In this time of social distancing, organizations have had to execute advocacy strategies via a virtual format instead of conducting the usual face-to-face relationship-building activities. Sharon Bonney, executive director of the Coalition on Adult Basic Education, wasted no time shifting the national organization’s normal Capitol Hill Day to a virtual format in April, followed by an Advocacy April campaign. Prepping the 109 participants via webinar, Bonney said, “Those who had previously participated in our in-person Capitol Hill Day noted several advantages of going virtual outside of the obvious ones relating to work and travel. Many said they had an easier time getting in touch with legislators and staffers than they have for in-person meetings and noticed a more engaged focus during the meetings. The virtual format allowed a wider group to participate, including adult learners and teachers.”
COABE had more than 12,000 touches with policy makers via virtual meetings, phone calls and emails for their three particular asks:
- $692M for Workforce Innovation & Opportunity Act funding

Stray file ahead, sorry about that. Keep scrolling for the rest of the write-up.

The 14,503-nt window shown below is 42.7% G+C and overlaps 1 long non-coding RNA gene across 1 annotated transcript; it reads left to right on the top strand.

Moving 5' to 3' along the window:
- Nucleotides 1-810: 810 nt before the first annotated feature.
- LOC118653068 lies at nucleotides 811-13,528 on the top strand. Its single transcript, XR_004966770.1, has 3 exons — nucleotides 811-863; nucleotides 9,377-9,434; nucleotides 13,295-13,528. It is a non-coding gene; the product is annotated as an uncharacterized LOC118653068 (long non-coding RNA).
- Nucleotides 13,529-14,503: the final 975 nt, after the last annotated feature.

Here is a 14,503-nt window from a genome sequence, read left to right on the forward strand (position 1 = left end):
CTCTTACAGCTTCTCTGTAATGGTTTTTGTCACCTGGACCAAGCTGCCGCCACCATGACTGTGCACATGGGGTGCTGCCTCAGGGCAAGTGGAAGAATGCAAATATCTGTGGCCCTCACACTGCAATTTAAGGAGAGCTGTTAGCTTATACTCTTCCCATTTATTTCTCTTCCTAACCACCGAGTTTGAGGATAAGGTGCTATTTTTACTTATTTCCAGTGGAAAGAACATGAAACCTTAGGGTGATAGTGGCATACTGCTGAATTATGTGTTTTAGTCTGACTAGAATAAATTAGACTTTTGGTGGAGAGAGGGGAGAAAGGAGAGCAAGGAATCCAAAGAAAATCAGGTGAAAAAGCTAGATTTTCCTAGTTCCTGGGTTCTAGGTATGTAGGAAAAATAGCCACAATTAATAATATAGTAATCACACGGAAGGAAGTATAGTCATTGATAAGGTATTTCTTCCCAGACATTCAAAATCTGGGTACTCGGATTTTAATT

- $1B related specifically with COVID-19
- A portion of the stimulus funding that has been pushed to governors through the Emergency Education Relief funding
Pay attention to how policymakers and funders communicate virtually.
Tag and follow relevant policymakers and funders who are active on Twitter, LinkedIn and Facebook to push advocacy messages. A campaign that caught FCM’s attention using this approach is the Malaria No More’s Stop the Buzz campaign, which uses an augmented reality filter to encourage social media users to literally use their voices to help end malaria prior to the United Nations General Assembly and the Global Fund replenishment.
Build your list of Twitter handles for U.S. Senators, U.S. House of Representatives and local elected officials. Once logged into Twitter, you can find a list of handles for U.S. senators here, and another for members of the U.S. House of Representatives here. The National Conference of State Legislatures provides a list of state legislative social media websites.
Communicate your organization’s proactive response to COVID-19.
It’s critical to proactively inform your customers, partners and funders about the operational changes you have made or are making in response to COVID-19. A best practice is to add a section to your website that is designated to COVID-19 information and to segment the information by audience (e.g., employers, jobseekers, students) to make it easier for your website visitors to navigate. Draw visitors to the new section of your site by adding across the top of your homepage a colorful banner that links to the new COVID-19 section of the website (see image of Full Capacity Marketing webpage below for example).